I have been absent from my blog here for quite some time. I’d like to say I regret it, but honestly regret isn’t something I feel very often. I needed time to adjust to a medication that I now love, time to deal with my feelings about my husband choosing to divorce me, and time to just be.
I wasn’t sure how to address my divorce. I wasn’t sure if I should even address it publicly. I was angry, I’m still feeling a little bitter, but most days I feel light. Maybe it’s from not being in that relationship any more. Maybe it’s a product of my antidepressants. Either way, I feel like everything is going to be just fine.
While I was married I realized I was married to someone who didn’t feel the need to explain what he was feeling until it boiled up and he would be yelling at me. Honestly that’s the one point I feel bitter about. I was by no means perfect in the communication department, but I remember so many times stopping, catching and holding my breath, and pausing for a moment so I could say what I was thinking without getting angry; because I’ve spent so many years in a constant rage I feel like I’ve come a long way in learning to control how I say things.
Granted that’s all my on the inside trying to see out and that’s never an accurate picture of yourself.
My fellow Mormons should be aware of how big of a commitment getting married in the Temple is to us. I’m not sure my ex-husband really got it. We were married 6 months when he decided he didn’t want to be married to me anymore. Six months. That’s what it took for him to realize that I hadn’t been exaggerating about my mental illness, that depression isn’t something that takes a couple of weeks and a new job to get over, that the covenants he’d made in the temple weren’t as important to him as having a lukewarm life filled with nothing hard.
I said things while in the middle of breaks that I don’t regret saying. Made threats when I couldn’t stand feeling like I was being abused anymore. I’m not sorry. Yes I realize that sounds incredibly uncompromising and uncompassionate. I can’t say that I care.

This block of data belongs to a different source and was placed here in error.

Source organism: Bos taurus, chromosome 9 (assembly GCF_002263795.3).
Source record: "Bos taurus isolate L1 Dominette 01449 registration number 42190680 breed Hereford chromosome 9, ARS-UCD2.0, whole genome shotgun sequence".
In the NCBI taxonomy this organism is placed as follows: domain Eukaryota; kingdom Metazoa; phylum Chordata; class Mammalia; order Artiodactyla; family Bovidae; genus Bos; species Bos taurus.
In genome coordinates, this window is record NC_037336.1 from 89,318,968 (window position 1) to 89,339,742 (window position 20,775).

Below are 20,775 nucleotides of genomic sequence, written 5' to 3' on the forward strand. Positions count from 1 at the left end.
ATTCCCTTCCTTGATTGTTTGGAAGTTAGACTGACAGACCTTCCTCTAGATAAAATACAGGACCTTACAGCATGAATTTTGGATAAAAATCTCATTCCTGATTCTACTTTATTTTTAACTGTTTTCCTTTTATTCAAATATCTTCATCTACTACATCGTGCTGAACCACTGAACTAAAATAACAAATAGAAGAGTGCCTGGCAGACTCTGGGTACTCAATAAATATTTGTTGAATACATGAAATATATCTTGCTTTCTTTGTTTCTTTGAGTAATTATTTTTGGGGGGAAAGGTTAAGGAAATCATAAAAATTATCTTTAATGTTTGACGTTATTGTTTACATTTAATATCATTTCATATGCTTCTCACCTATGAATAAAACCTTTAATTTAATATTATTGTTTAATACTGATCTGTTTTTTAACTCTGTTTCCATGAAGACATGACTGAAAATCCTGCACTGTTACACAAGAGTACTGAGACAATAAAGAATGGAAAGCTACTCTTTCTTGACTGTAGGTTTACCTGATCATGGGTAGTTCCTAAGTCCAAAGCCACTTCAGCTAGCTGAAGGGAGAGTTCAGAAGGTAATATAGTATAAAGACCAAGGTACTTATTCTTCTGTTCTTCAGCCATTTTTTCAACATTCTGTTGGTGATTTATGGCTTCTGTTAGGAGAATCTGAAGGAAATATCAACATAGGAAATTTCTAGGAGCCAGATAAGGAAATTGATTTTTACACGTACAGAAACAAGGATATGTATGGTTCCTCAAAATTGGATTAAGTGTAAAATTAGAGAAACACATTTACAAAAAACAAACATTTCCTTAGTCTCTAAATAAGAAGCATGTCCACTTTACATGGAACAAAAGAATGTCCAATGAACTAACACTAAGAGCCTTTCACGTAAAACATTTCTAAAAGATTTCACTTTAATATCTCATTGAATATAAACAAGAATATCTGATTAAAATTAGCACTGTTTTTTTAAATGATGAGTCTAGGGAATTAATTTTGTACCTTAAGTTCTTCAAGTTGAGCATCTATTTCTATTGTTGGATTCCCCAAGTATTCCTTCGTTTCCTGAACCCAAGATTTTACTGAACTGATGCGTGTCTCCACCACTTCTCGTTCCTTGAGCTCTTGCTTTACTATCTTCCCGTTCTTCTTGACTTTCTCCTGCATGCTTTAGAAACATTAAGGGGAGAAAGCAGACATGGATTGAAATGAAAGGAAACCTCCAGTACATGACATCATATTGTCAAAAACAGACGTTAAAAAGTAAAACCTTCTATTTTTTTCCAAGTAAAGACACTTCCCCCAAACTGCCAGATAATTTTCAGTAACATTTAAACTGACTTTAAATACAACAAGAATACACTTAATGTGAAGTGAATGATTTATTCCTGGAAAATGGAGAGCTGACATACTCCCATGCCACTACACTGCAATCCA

There isn’t going to be some great revelation at the end of this article about showing compassion and love to the ones who hurt you. Sorry, this isn’t the place for that kind of thing. There is however a coming to terms.
Several years before I got married, during one of my first General Relief Society meetings, I had the distinct impression that I would be just fine if I never got married. I immediately rebelled against the idea. During this time I was just trying to leave behind addiction and find someway back toward to the light of the gospel. (I’ll discuss that some other time.) And at this time I was still desperately clinging to the idea of finding love and growing to be better at marriage than how I perceived my parents marriage to be. (Which has always been full of insane fighting.) What I have always wanted above every other goal in my life is to be a mother. It’s something I feel deep in my bones, have felt since I was a very little girl. So the idea of never getting married was not ok with me.
When I first met my husband I thought, this is the one. This is the one I’m going to marry in the temple and spend the rest of eternity with. I’d prayed about it. Spent time in the temple contemplating it. And always got the feeling that everything is going to be ok. (Let me pause and say that that is unusual for me. Nothing ever feels like it’s going to be ok. At best it’s a feeling of; Whatever you want to do, just do it with conviction.) So I married him.
Then, when we were waiting through 6 months more of legal separation I went with my mother to the temple and again, sitting there feeling lost, I got the feeling that everything was going to be ok. It was hard to hold onto that feeling, but it was there and I tried to remember it.
…It was hard. It was so hard. Emotionally speaking. I don’t like talking about the things that feel hard to me because I know there are millions out there struggling with harder things. But for me this was excruciating. I had trusted a very inexperienced man with my heart and when he got it, he realized it wasn’t perfect and didn’t feel like he was strong enough to help fix it, so he gave it back in a paper sack with a get well soon card attached.
Now I don’t feel a lot of things when I think about him and the things we went through. I can work myself into anger, but I can do that with a lot of things and I’ve learned to take that conscious step away from it and put it out of my mind.
I do feel much more powerful than I ever have in my life. I think back to that impression that I will be fine if I never get married and I’m no longer afraid of it. I’ll move on with my life. Maybe even still find a way to be a mom in some unconventional way. And I’ll continue to look for that feeling that things are going to be ok, even when they are hard.